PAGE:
Will closing my insolvent company make me bankrupt?

by Brad Fein

Having an insolvent company is a nightmare for many directors, and they may have concerns about ruined reputations and longer-lasting financial implications like going bankrupt.  

The following guide will clarify what can happen if you discover your company is insolvent, whether it can result in you going bankrupt, and what you can do to tackle the insolvency and achieve the most desirable result. 

When is a limited company insolvent? 

A limited company is classed as insolvent when it can’t repay its liabilities as and when they fall due or when the value of its debts outweighs the value of its assets. 

If you’re a limited company director, you should know your company’s solvent position. You can ascertain its status by checking the company’s cash flow and balance sheet. You should also check for legal action. Creditors can file Statutory Demands or County Court Judgments (CCJs) against companies that haven’t repaid what they owe. These should be paid within the timeframe specified in the judgment or demand, or they can negatively impact the company’s credit rating and sometimes lead to more severe debt recovery action.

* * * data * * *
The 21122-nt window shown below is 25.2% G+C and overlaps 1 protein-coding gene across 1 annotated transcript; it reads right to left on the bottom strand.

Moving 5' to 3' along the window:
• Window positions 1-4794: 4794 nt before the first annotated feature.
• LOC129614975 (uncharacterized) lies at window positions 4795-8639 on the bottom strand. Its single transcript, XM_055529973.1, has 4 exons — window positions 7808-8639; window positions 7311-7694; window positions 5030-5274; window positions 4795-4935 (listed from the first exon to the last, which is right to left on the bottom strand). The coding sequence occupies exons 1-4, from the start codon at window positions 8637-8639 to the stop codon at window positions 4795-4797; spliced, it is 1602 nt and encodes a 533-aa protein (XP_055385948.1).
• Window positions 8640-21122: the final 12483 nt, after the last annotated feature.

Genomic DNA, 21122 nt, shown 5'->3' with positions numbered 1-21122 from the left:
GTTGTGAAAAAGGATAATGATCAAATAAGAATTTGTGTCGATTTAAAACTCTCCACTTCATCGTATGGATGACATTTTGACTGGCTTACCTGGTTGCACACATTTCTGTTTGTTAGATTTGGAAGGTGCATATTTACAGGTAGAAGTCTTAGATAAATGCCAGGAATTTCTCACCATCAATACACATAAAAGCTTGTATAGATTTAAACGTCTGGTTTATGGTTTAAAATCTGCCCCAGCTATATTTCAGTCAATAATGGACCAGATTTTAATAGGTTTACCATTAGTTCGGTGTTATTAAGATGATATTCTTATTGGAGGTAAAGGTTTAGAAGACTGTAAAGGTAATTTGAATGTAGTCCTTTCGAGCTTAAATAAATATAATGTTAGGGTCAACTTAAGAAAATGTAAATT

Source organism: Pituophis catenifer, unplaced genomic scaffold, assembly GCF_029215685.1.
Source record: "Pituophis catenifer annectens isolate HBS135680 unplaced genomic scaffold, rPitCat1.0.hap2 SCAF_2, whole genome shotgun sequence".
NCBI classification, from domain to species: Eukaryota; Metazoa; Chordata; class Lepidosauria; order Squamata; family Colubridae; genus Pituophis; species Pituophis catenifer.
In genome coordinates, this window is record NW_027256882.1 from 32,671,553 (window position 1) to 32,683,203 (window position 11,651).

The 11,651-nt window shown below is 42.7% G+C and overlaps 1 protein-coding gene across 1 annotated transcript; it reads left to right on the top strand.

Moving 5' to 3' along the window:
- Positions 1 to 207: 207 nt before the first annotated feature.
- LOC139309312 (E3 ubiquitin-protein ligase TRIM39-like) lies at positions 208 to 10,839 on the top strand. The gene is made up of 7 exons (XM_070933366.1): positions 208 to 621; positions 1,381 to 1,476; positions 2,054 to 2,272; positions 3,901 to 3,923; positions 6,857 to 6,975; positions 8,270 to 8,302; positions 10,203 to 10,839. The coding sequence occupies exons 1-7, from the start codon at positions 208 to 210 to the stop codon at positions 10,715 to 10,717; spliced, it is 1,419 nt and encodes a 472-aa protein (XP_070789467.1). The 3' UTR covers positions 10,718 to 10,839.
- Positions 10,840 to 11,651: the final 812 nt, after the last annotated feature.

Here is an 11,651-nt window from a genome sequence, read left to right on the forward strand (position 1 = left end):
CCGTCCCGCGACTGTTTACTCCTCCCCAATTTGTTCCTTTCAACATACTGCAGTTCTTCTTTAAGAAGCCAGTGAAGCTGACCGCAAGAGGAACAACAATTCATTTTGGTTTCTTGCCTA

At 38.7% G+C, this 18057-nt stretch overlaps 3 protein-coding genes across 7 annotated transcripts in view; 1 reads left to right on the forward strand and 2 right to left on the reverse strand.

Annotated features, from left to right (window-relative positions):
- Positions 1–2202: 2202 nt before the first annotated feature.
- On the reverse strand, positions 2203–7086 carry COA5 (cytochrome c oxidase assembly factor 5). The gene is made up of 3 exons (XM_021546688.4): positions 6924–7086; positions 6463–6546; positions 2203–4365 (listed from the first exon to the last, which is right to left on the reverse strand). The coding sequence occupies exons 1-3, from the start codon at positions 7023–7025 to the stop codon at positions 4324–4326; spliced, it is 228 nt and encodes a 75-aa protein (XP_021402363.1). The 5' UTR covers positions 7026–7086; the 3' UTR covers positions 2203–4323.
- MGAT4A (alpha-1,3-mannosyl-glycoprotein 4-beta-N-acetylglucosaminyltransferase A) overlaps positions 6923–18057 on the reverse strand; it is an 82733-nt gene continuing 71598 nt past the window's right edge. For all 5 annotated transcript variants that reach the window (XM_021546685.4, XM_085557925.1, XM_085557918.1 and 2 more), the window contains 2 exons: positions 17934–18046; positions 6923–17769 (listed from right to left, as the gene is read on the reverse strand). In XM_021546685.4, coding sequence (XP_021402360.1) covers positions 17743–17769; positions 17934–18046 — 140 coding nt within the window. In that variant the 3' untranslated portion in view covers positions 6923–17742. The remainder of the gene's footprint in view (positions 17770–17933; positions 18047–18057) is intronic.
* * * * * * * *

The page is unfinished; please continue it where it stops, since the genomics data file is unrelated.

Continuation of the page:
Can a limited company “go bankrupt”? 

Insolvent companies are often informally referred to as ‘going bankrupt’ when they close due to lack of funds. This likely stems from the United States of America, where companies that close in such a way are referred to as ‘going bankrupt’. However, in the United Kingdom, bankruptcy only applies to individuals and sole traders. Instead, insolvent companies that need to close will go through liquidation, specifically, Creditors Voluntary Liquidation (CVL). This process helps draw a line under the company’s debts and is generally preferable to the company’s creditors forcing it into compulsory liquidation. 

Closing a limited company and your personal liability 

If you’re a director of a limited company with debts of such a level that closure would be the most sensible option, you might worry about the longer-lasting consequences, specifically, whether the closure will leave you personally liable for the company’s debts. 

Fortunately, if you conducted business through a limited company, in most circumstances, you shouldn’t be held personally liable for the company’s debts. Unlike sole trader businesses, where you and your limited company are the same, limited companies come with limited liability, which separates the company’s finances from the director’s.  

While this covers most scenarios, there are instances where the company’s limited liability could be bypassed, potentially making the directors personally liable for some or all the company’s debts: 

  • If the directors have signed personal guarantees to secure company funding. 
  • The company is found to have traded whilst insolvent. 
  • The director has taken money from the company and not repaid it, resulting in an overdrawn director’s loan account.